Health and performance need to stop being viewed as the absence of pain and injury. Instead, we should start recognising that pain is purely feedback from the body. Our body is fundamentally set up to give us feedback, to help classify the stressors on the body as being low, medium or high risk on a continuum.  If we learned to listen to subtle cues like stiffness and low-grade sensory disturbances, it gives us the ability to slightly adjust the input our body receives to reduce the likelihood of high-grade threat responses. It’s like our body whispers to us. And when we don’t listen to the whisper it talks to us. And when we don’t listen to the chat, it yells at us, before becoming full blown noise.

Is the ‘she’ll be right’ attitude to blame here? Up to a point, maybe. But it also seems like so many of us have managed to establish a poor baseline, and that we are truly unaware that our bodies are even talking to us. Maybe it’s because we live in such a fast paced and stressed society we are somewhat “addicted” or desensitised to the adrenaline from being in a constant state of stress. Or maybe it’s because we idolise toughness and the ability to push through, prioritising results over the way that we feel. Whatever we blame, chances are that, just like a frog in a kettle where the temperature changes incrementally so the frog doesn’t notice and eventually cooks itself rather than hopping out, the changes have happened so slowly that we fail to notice the transition.  

Healthcare can and should be a tool to tell us that our water is getting a little hot. It could be as simple as a conversation with your therapist about different methods that our body utilises to whisper to us when things aren’t quite right, or it could be them helping you to build buffers and “reprogram” the neuromuscular system.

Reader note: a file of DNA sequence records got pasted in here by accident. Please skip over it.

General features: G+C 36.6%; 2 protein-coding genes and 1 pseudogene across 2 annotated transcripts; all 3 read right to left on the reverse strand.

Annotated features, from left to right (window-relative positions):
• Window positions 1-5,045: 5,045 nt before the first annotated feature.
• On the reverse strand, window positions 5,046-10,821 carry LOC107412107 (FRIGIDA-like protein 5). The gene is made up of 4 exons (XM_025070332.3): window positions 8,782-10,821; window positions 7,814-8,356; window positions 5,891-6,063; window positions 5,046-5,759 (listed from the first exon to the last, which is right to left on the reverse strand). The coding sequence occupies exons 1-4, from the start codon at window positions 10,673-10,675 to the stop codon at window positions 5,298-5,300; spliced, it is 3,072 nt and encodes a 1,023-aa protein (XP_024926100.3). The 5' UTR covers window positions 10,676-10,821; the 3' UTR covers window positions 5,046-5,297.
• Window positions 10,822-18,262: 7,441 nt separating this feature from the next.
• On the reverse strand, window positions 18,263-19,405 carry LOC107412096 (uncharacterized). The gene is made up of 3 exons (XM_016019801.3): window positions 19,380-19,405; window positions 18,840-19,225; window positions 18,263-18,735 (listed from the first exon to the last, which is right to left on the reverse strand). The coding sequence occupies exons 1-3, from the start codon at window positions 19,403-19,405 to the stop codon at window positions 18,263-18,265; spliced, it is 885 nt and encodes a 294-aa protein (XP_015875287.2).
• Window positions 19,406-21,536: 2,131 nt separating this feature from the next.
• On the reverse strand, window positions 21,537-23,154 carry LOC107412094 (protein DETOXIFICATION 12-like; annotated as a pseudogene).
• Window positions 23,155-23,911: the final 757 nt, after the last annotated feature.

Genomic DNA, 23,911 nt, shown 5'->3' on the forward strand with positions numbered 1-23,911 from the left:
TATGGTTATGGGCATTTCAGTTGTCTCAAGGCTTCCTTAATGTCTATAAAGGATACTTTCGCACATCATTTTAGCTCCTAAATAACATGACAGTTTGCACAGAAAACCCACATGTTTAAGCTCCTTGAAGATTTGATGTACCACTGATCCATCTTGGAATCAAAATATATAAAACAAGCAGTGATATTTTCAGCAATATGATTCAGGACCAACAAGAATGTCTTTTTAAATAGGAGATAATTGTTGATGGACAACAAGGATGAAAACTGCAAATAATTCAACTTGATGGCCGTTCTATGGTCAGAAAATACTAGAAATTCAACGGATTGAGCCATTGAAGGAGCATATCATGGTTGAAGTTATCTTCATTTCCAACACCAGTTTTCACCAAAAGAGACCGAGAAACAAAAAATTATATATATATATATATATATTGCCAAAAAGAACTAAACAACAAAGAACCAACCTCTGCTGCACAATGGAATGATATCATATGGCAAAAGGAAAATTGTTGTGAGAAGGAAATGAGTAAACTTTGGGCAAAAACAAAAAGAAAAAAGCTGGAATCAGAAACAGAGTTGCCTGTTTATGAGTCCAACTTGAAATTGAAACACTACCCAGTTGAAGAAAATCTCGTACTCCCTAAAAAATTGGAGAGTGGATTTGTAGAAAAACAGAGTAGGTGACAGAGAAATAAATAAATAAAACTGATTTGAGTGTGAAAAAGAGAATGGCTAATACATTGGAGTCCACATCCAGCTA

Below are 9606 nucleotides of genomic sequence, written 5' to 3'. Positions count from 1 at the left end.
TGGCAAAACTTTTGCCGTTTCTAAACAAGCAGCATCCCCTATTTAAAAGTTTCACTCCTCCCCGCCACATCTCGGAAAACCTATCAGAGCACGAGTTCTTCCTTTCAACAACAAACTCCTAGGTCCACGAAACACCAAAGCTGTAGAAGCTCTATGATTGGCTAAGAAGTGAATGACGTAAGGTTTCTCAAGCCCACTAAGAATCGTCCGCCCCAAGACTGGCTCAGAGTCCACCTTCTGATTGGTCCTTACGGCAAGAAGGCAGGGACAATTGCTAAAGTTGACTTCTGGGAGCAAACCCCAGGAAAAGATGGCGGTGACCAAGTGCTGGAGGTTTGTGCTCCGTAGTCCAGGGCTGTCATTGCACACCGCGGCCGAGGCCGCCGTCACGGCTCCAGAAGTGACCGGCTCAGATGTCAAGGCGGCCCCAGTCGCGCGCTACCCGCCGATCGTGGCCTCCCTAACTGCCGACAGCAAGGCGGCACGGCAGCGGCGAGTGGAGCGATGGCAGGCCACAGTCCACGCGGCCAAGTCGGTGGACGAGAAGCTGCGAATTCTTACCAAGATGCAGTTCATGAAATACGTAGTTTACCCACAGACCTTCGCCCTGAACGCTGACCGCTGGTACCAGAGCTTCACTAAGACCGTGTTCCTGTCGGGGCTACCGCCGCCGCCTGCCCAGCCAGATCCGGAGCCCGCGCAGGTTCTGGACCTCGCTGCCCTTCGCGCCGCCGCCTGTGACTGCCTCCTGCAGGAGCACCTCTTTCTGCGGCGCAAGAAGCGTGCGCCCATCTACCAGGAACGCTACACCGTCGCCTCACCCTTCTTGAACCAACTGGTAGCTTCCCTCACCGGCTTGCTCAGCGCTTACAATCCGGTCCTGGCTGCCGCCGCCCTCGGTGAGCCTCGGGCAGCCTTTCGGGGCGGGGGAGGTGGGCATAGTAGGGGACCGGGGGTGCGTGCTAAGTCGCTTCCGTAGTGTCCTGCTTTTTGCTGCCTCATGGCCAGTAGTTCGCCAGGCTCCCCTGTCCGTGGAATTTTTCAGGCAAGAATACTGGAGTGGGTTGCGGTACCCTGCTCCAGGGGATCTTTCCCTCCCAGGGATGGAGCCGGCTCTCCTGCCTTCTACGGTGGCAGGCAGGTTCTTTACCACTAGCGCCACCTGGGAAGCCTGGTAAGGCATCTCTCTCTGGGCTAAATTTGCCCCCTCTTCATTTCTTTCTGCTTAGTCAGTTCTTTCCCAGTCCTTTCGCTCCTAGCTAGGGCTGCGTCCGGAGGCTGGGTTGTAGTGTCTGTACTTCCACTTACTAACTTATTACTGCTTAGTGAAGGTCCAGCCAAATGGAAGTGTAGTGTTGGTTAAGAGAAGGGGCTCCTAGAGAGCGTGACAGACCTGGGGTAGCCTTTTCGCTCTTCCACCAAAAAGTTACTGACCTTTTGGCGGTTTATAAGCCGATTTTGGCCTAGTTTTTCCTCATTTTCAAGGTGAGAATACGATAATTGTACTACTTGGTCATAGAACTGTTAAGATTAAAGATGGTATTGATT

Whatever approach is best for your current needs, a holistic healthcare model recognises that everyone has a different capacity, above which they will be symptomatic and below which they are asymptomatic. It recognises that high performing people can filter a lot of information out but doing so is detrimental. A holistic healthcare model helps teach clients to learn to read the low-grade symptoms that their body has been giving them for a long time that they’ve been ignoring. It enables people to make changes early, and to have a timely and appropriate response to their body’s feedback, to stay in an optimised state. It ensures that symptoms are not catastrophised and that performance can be improved with small, accumulative and sustainable changes that suits every individuals’ needs, goals and capacities.

Ultimately, it our belief that in order to increase our performance envelope, we need to understand the body’s mechanisms that alert us to problems in order to keep us safe and optimised. So instead of treating healthcare as a tool to “undo” when we are symptomatic, we can use it as a tool to improve our understanding of our physical body and it’s feedback, as well as retraining our system to improve our baseline, learn the skillsets we need to fill the gaps in our current state of health and performance, and raise the capacity above which we risk symptomology.  

This blog is instalment one of a four-part series on ‘redefining performance’. We’ve bought together practitioners from all our Sports Lab services for a collaborative voice on the topic. Keep an eye out for number two, three and four.